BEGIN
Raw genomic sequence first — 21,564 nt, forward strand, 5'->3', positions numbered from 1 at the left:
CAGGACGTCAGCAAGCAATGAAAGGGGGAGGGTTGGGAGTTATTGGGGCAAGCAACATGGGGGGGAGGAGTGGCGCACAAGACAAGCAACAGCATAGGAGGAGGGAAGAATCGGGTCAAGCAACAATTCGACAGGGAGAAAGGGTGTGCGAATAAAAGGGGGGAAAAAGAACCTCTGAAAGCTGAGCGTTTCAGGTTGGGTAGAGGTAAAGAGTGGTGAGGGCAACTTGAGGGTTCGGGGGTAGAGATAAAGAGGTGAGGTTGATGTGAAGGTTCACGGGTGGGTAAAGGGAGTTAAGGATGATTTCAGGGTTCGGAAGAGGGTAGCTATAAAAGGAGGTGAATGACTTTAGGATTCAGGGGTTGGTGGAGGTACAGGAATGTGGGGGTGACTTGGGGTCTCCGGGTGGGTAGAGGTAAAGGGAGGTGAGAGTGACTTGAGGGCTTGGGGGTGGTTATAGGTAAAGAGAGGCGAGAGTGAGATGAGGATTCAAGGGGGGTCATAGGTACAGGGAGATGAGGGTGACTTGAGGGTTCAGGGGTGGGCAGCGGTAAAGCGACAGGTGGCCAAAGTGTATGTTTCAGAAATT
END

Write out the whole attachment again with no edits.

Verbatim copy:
Raw genomic sequence first — 21,564 nt, forward strand, 5'->3', positions numbered from 1 at the left:
CAGGACGTCAGCAAGCAATGAAAGGGGGAGGGTTGGGAGTTATTGGGGCAAGCAACATGGGGGGGAGGAGTGGCGCACAAGACAAGCAACAGCATAGGAGGAGGGAAGAATCGGGTCAAGCAACAATTCGACAGGGAGAAAGGGTGTGCGAATAAAAGGGGGGAAAAAGAACCTCTGAAAGCTGAGCGTTTCAGGTTGGGTAGAGGTAAAGAGTGGTGAGGGCAACTTGAGGGTTCGGGGGTAGAGATAAAGAGGTGAGGTTGATGTGAAGGTTCACGGGTGGGTAAAGGGAGTTAAGGATGATTTCAGGGTTCGGAAGAGGGTAGCTATAAAAGGAGGTGAATGACTTTAGGATTCAGGGGTTGGTGGAGGTACAGGAATGTGGGGGTGACTTGGGGTCTCCGGGTGGGTAGAGGTAAAGGGAGGTGAGAGTGACTTGAGGGCTTGGGGGTGGTTATAGGTAAAGAGAGGCGAGAGTGAGATGAGGATTCAAGGGGGGTCATAGGTACAGGGAGATGAGGGTGACTTGAGGGTTCAGGGGTGGGCAGCGGTAAAGCGACAGGTGGCCAAAGTGTATGTTTCAGAAATT